And frankly, I don’t think that would be too difficult to achieve in any field. You could find the requisite experts, and people who could help students have a better understanding of, for example, what it means to work as an architect, a social worker, teacher or as an engineer. What does it mean to be an hourly employee? What rights do you have at work, and why would joining a union be a good thing? There are ample resources to do this effectively. And yet, educating students on becoming future workers and entering the employment relationship is something educational institutions do a poor job of in the United States.

Evo: What skills are employers looking for now, following a post-pandemic shift in teaching and thinking?

RB: I don’t think it’s dramatically different than what employers were looking for pre-COVID: a strong focus on problem-solving, the ability to work in teams, to be comfortable in changing circumstances, to develop an adaptable mindset are important traits employers value. It’s also always been true that a strong set of ethics, a commitment to timeframes and getting work done, as well as an understanding that workplace policies or laws are important to workers’ success and well-being. Additionally, the ability to creatively approach the work environment is a vital skill. But frankly, the vast majority of jobs people in this country perform don’t rely on or ask workers to be deeply creative, yet all jobs do require resourcefulness.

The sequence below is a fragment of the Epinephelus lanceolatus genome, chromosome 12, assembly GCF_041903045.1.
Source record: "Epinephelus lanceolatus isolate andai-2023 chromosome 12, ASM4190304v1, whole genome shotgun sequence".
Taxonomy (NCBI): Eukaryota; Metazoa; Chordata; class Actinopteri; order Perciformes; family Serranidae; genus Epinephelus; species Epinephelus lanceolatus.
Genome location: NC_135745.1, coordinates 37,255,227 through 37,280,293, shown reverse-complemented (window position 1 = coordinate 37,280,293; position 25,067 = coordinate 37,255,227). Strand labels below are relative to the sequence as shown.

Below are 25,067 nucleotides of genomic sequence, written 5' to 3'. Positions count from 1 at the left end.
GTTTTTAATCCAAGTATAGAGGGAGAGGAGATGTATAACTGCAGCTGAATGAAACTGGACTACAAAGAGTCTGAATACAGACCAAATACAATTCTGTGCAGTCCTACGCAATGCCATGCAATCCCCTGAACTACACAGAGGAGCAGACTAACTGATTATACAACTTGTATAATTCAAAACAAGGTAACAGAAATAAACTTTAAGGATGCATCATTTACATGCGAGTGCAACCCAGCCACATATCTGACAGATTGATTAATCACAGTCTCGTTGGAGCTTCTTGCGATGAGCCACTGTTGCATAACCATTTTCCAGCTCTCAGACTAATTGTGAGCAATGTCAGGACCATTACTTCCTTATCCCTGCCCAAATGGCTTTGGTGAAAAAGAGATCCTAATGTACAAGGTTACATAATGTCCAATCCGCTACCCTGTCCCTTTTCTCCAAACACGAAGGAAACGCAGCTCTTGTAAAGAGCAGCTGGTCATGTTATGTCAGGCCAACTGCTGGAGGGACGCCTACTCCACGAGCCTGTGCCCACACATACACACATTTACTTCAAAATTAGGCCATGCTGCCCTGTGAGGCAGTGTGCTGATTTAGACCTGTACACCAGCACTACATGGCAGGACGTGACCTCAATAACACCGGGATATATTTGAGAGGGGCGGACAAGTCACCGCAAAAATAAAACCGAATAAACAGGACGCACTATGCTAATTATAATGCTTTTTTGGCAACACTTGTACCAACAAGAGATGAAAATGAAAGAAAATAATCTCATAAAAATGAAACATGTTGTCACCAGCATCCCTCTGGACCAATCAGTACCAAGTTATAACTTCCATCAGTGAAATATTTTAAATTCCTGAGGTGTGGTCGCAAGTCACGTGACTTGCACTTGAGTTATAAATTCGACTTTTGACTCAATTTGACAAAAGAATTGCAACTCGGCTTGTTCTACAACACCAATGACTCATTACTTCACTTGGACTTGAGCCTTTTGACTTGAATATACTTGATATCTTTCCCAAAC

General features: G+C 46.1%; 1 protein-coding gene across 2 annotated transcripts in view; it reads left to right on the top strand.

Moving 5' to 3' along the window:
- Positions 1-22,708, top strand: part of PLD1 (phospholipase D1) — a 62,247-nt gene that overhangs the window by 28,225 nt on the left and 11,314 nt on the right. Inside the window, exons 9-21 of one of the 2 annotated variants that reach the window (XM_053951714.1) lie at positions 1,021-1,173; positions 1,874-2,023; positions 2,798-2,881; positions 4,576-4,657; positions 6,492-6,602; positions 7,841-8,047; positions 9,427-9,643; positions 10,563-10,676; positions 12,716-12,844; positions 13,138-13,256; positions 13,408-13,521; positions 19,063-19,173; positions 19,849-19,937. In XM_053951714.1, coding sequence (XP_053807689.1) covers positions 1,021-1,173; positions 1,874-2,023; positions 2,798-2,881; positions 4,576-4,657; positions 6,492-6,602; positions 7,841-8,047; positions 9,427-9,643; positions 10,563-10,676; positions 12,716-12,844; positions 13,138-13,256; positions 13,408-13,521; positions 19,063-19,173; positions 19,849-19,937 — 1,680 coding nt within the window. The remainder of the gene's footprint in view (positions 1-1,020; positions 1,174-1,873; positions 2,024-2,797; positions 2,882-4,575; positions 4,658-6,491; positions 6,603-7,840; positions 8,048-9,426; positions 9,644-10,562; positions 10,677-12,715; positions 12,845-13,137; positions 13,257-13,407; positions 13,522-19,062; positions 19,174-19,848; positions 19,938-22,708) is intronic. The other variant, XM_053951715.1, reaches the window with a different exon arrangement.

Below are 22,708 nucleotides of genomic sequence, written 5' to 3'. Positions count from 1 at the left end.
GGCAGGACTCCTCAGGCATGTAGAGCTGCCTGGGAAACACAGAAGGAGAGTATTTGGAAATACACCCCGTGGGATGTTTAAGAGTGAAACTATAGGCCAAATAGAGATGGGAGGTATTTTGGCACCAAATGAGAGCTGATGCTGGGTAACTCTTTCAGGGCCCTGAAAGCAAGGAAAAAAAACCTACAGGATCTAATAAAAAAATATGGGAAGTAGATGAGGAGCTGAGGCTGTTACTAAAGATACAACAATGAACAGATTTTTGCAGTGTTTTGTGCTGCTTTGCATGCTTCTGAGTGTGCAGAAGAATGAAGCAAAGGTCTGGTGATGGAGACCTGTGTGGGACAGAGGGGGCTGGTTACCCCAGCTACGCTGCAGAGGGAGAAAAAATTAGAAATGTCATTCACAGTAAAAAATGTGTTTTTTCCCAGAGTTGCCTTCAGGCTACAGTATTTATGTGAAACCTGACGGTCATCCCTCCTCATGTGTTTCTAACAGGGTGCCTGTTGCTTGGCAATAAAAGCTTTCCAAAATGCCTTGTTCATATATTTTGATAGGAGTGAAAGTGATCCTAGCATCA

Every job requires a level of cognitive awareness and problem-solving. There really is no such thing as a job where you don’t think. And all jobs require a level of skill. But too often employers don’t think of employees as having to apply those cognitive and social, emotional skills. But workers always use multiple skills in every occupation. Employers need the work done, but they’re not always making room for their employees to do the job well. What are employers incentivizing in the choices they make about their employees? What are they paying for? What are they willing to develop professionally? There’s often a contradiction in what employers say they want and what they do in the employment relationship.

Evo: On the other side, what are students or potential employees looking for from their employers?